The Results of Test Cases Examining the Effects of Atmospheric Forcing in Limited Area Ice Models
NAVAL OCEANOGRAPHIC AND ATMOSPHERIC RESEARCH LAB STENNIS SPACE CENTER MS
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Atmospheric forcing from the Naval Operational Global Atmospheric Prediction System has been to drive the U.S. Navys operational ice models, the Polar Ice Prediction System and the Regional Polar Ice Prediction System- Barents. Unlike many ocean circulation models which depend mainly on wind forcing, ice models are dependent on winds as well as atmospheric heating cooling fluxes, air temperatures and solar radiation. Comparisons of the ice model results with observations have shown that the model derived fields are highly sensitive to the atmospheric forcing. An excessively warm atmosphere can cause huge ice melting events while an atmosphere which is to cool can cause ice to grow where none has been observed. Wind forcing also plays a major role in the ice model results. Over the short periods of time used in a forecast, winds are dominant in determining ice drift. If the wind is inaccurate, modeled ice drifts are shown to reflect these inaccuracies. The resolution of the atmospheric models are often of the order of hundreds of kilometers, while the ice models resolution is generally less than 100 km. Mesoscale features are often lost in the coarse resolution of the atmospheric forcing and are therefore missing from the ice model forecasts.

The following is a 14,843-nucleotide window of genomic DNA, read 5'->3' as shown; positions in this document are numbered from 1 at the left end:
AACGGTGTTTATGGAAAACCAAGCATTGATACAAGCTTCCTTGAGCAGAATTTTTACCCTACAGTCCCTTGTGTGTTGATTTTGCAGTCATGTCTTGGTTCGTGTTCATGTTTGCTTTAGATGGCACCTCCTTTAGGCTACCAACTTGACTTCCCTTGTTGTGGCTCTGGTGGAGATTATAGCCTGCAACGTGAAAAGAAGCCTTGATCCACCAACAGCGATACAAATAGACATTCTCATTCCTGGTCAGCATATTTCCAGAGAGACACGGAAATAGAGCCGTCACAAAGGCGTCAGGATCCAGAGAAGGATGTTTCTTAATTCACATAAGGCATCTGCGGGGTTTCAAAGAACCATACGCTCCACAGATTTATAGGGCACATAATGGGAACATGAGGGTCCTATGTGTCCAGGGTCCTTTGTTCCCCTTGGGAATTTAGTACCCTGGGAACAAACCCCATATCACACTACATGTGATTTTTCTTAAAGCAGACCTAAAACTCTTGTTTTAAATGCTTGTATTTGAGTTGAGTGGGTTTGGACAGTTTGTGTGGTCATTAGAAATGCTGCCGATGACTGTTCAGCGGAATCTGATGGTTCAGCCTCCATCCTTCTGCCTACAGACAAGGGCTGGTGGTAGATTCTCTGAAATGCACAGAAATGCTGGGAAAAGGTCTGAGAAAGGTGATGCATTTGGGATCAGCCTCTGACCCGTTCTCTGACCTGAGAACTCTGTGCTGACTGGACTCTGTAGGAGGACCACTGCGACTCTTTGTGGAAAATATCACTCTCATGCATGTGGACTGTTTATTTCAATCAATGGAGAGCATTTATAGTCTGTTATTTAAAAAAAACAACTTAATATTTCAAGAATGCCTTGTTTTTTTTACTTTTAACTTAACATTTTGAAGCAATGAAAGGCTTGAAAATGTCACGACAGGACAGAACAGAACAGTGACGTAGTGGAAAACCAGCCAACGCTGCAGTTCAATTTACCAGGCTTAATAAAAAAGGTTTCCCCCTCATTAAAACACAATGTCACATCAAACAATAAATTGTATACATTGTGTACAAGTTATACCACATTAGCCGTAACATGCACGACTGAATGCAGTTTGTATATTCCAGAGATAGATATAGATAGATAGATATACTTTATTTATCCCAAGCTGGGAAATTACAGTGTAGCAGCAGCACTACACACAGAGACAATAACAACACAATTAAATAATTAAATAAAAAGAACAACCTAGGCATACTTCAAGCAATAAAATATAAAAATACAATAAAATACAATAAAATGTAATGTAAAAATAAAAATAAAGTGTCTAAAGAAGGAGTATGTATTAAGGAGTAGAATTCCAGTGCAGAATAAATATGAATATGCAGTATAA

- Atmospheric Physics
- Snow, Ice and Permafrost